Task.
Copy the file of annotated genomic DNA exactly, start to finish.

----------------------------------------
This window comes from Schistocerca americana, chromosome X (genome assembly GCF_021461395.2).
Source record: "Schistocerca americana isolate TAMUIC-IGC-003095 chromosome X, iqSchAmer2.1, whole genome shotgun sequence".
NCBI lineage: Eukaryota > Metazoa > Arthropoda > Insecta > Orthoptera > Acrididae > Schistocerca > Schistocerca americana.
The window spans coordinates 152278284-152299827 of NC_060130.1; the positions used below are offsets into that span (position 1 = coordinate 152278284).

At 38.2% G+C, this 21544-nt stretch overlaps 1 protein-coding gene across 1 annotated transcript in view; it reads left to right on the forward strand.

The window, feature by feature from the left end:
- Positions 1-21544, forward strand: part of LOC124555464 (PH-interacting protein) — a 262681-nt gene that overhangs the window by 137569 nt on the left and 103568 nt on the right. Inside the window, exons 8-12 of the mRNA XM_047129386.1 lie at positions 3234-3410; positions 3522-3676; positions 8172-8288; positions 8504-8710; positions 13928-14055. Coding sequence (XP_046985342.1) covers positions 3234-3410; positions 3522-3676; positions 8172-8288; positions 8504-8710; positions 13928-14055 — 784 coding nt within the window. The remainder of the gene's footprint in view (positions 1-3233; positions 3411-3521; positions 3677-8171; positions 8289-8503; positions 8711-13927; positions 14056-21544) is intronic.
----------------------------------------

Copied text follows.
This window comes from Schistocerca americana, chromosome X (genome assembly GCF_021461395.2).
Source record: "Schistocerca americana isolate TAMUIC-IGC-003095 chromosome X, iqSchAmer2.1, whole genome shotgun sequence".
NCBI lineage: Eukaryota > Metazoa > Arthropoda > Insecta > Orthoptera > Acrididae > Schistocerca > Schistocerca americana.
The window spans coordinates 152278284-152299827 of NC_060130.1; the positions used below are offsets into that span (position 1 = coordinate 152278284).

At 38.2% G+C, this 21544-nt stretch overlaps 1 protein-coding gene across 1 annotated transcript in view; it reads left to right on the forward strand.

The window, feature by feature from the left end:
- Positions 1-21544, forward strand: part of LOC124555464 (PH-interacting protein) — a 262681-nt gene that overhangs the window by 137569 nt on the left and 103568 nt on the right. Inside the window, exons 8-12 of the mRNA XM_047129386.1 lie at positions 3234-3410; positions 3522-3676; positions 8172-8288; positions 8504-8710; positions 13928-14055. Coding sequence (XP_046985342.1) covers positions 3234-3410; positions 3522-3676; positions 8172-8288; positions 8504-8710; positions 13928-14055 — 784 coding nt within the window. The remainder of the gene's footprint in view (positions 1-3233; positions 3411-3521; positions 3677-8171; positions 8289-8503; positions 8711-13927; positions 14056-21544) is intronic.